It's a dirty job, but someone has to do it
Post writers to ride in a special truck at Plamondon Mud Bogs
Along with helmets and coveralls, Whitson and newbie newsman Penny may also have to adorn some feminine fashion if they are going to take the Ailsbilly Deluxe through the 200-foot mud pit.
In memory of Clinton Ailsby
The truck was partially built by Clinton Ailsby who died in 2009 in a workplace accident. Ailsby was known for his close ties with the Mud Bogs and his kind spirit. The Bronco was one of a number of machines Ailsby built that he would offer to young women he knew to get them into the mostly man-dominated sport of bogging.
"He'd build boggers and have girls drive them," said Amanda Richard in an interview with the POST last year.
Richard and Ailsby's sister-in-law Destiny co-drove the big red Bronco in last year's Mud Bogs in memory of Clinton. With a standing tradition of the female touch inside Clinton's trucks, organizers are hinting that any male drivers might have to get in touch with their feminine side if they want to ride.
This year, Mud Bog organizers and Ailsby's family and friends are offering up a race in the special truck to area media.
Two writers can't go wrong
"We thought the POST would like to get into the pits in this very special truck and see first-hand what it's like," said Plamondon District Community Development Society's Tracy Lord. "There's room for two, so one could drive and one could take really good pictures."
Or one could drive and the other could hold on and scream down the 200 foot track of mud and mayhem, joked Whitson when he learned of the opportunity.
Perhaps trying to get out of the driver's seat already, the four-month veteran of the Lac La Biche and area news scene says he's OK to take the wheel —if the truck has an automatic transmission.
"I can't drive standard," he admitted.
Co-worker Penny can come through in the 'clutch' if needed, saying he'd welcome a chance to tackle the mud pits from the driver's seat.
Comparing their personal vehiclea , it might be better for the Ailsbilly Deluxe's current caretakers if Whitson rides shotgun. His Jeep Compass did make the recent 1,300 kilometre drive from his previous newspaper posting in the Northwest Territories, but part of the SUV's front quarter-panel was left in a tree stand along a 500 kilometre stretch of ice road. Penny's Grand Am, by comparison, seems relatively unscathed by the 22-year's olds recent driving activities.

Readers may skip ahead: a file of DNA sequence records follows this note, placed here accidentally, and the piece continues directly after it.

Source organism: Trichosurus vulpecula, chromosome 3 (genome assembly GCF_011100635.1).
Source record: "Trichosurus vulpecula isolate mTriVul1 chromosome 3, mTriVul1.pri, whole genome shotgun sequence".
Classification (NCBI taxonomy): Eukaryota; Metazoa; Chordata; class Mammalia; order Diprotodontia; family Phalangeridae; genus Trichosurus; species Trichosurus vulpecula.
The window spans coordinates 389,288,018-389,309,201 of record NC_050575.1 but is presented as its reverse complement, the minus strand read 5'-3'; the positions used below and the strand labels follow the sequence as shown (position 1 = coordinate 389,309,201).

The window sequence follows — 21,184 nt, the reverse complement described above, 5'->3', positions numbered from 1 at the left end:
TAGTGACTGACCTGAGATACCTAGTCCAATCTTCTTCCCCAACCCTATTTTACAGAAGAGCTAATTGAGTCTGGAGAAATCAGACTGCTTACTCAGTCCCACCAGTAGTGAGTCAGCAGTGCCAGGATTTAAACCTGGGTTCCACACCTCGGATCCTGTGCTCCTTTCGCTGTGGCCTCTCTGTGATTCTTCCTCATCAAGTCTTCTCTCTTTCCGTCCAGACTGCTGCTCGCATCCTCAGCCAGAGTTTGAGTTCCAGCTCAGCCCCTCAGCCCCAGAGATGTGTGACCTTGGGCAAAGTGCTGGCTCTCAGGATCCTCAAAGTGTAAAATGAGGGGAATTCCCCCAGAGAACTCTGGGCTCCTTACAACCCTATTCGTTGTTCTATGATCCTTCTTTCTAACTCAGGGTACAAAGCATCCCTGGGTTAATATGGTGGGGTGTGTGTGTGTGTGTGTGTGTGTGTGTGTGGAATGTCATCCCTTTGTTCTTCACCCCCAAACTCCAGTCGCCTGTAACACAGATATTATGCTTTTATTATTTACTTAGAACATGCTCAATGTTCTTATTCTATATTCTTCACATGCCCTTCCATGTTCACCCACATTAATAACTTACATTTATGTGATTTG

But bumps and scrapes, and mechanical fixes are all part of the mud bogs. And Ailsby's truck has been kept in tip-top condition since his death, thanks to Alex Richard of Richard Oilfield Services. Richard's daughter said her dad's mechanical touch and a community's support have helped to keep Clinton's memory alive and his truck rolling.
"A bunch of other people donated parts to the truck — parts and their time in his memory," said Amanda.
Down & Dirty activities
The POST drivers will be one of several invited media to take part in a race. Whitson and Penny will hit the mud on Friday night during the amateur races.
Gates at the Plamondon recreation grounds open at noon on Friday, and 9 a.m. both Saturday and Sunday. Activities at the Mud Bogs include tractor pulls, amateur mud races, a children's festival and the main event Canadian Mud Racing Organization's sanctioned races.
After Friday's races there's a dance to keep the night alive. Whitson and Penny will probably stick around for that, and are expected to be taking a change of clothes.